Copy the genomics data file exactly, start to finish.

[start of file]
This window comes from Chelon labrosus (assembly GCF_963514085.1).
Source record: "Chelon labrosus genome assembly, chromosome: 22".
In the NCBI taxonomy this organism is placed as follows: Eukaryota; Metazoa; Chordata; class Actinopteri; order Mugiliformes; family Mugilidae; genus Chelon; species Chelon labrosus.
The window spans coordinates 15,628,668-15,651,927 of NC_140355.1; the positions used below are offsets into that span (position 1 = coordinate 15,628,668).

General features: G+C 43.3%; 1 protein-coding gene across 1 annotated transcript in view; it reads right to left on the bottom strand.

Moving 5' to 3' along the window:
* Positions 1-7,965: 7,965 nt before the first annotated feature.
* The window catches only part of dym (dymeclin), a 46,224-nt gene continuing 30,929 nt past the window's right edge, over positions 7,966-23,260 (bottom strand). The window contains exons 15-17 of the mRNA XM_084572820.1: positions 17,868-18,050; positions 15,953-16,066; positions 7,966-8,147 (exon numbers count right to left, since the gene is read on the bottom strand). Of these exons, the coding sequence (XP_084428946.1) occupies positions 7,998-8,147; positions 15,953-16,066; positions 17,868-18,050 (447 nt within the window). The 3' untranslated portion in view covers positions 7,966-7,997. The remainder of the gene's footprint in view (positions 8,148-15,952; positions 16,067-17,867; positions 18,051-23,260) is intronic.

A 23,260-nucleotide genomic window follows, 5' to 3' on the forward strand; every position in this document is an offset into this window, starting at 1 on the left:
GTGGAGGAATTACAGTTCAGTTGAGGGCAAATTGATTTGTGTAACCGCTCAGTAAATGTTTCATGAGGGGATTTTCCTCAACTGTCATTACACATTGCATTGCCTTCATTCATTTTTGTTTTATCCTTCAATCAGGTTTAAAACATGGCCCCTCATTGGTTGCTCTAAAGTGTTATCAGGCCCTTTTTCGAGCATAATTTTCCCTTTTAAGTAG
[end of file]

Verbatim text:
This window comes from Chelon labrosus (assembly GCF_963514085.1).
Source record: "Chelon labrosus genome assembly, chromosome: 22".
In the NCBI taxonomy this organism is placed as follows: Eukaryota; Metazoa; Chordata; class Actinopteri; order Mugiliformes; family Mugilidae; genus Chelon; species Chelon labrosus.
The window spans coordinates 15,628,668-15,651,927 of NC_140355.1; the positions used below are offsets into that span (position 1 = coordinate 15,628,668).

General features: G+C 43.3%; 1 protein-coding gene across 1 annotated transcript in view; it reads right to left on the bottom strand.

Moving 5' to 3' along the window:
* Positions 1-7,965: 7,965 nt before the first annotated feature.
* The window catches only part of dym (dymeclin), a 46,224-nt gene continuing 30,929 nt past the window's right edge, over positions 7,966-23,260 (bottom strand). The window contains exons 15-17 of the mRNA XM_084572820.1: positions 17,868-18,050; positions 15,953-16,066; positions 7,966-8,147 (exon numbers count right to left, since the gene is read on the bottom strand). Of these exons, the coding sequence (XP_084428946.1) occupies positions 7,998-8,147; positions 15,953-16,066; positions 17,868-18,050 (447 nt within the window). The 3' untranslated portion in view covers positions 7,966-7,997. The remainder of the gene's footprint in view (positions 8,148-15,952; positions 16,067-17,867; positions 18,051-23,260) is intronic.

A 23,260-nucleotide genomic window follows, 5' to 3' on the forward strand; every position in this document is an offset into this window, starting at 1 on the left:
GTGGAGGAATTACAGTTCAGTTGAGGGCAAATTGATTTGTGTAACCGCTCAGTAAATGTTTCATGAGGGGATTTTCCTCAACTGTCATTACACATTGCATTGCCTTCATTCATTTTTGTTTTATCCTTCAATCAGGTTTAAAACATGGCCCCTCATTGGTTGCTCTAAAGTGTTATCAGGCCCTTTTTCGAGCATAATTTTCCCTTTTAAGTAG